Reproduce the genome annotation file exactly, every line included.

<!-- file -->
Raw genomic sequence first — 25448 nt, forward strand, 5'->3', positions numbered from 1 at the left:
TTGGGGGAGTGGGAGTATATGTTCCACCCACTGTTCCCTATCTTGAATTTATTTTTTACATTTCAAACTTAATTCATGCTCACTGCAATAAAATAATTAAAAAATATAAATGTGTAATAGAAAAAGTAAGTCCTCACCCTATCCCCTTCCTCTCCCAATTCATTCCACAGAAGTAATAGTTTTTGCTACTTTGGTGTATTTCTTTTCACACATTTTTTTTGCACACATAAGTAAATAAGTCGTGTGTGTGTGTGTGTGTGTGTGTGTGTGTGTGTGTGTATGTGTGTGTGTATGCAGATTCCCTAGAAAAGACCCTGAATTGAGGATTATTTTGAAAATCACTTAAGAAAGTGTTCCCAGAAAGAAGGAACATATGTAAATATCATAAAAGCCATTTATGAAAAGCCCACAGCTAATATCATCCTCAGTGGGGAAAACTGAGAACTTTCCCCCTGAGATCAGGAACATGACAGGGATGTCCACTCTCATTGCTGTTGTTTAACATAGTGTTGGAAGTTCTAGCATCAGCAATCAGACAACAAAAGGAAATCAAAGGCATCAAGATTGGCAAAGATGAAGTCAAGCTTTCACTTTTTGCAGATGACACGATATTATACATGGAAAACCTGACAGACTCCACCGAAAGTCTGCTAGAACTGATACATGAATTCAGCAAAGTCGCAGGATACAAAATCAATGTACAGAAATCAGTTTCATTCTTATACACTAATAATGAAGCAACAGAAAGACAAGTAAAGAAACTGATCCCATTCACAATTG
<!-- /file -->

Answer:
Raw genomic sequence first — 25448 nt, forward strand, 5'->3', positions numbered from 1 at the left:
TTGGGGGAGTGGGAGTATATGTTCCACCCACTGTTCCCTATCTTGAATTTATTTTTTACATTTCAAACTTAATTCATGCTCACTGCAATAAAATAATTAAAAAATATAAATGTGTAATAGAAAAAGTAAGTCCTCACCCTATCCCCTTCCTCTCCCAATTCATTCCACAGAAGTAATAGTTTTTGCTACTTTGGTGTATTTCTTTTCACACATTTTTTTTGCACACATAAGTAAATAAGTCGTGTGTGTGTGTGTGTGTGTGTGTGTGTGTGTGTGTGTATGTGTGTGTGTATGCAGATTCCCTAGAAAAGACCCTGAATTGAGGATTATTTTGAAAATCACTTAAGAAAGTGTTCCCAGAAAGAAGGAACATATGTAAATATCATAAAAGCCATTTATGAAAAGCCCACAGCTAATATCATCCTCAGTGGGGAAAACTGAGAACTTTCCCCCTGAGATCAGGAACATGACAGGGATGTCCACTCTCATTGCTGTTGTTTAACATAGTGTTGGAAGTTCTAGCATCAGCAATCAGACAACAAAAGGAAATCAAAGGCATCAAGATTGGCAAAGATGAAGTCAAGCTTTCACTTTTTGCAGATGACACGATATTATACATGGAAAACCTGACAGACTCCACCGAAAGTCTGCTAGAACTGATACATGAATTCAGCAAAGTCGCAGGATACAAAATCAATGTACAGAAATCAGTTTCATTCTTATACACTAATAATGAAGCAACAGAAAGACAAGTAAAGAAACTGATCCCATTCACAATTG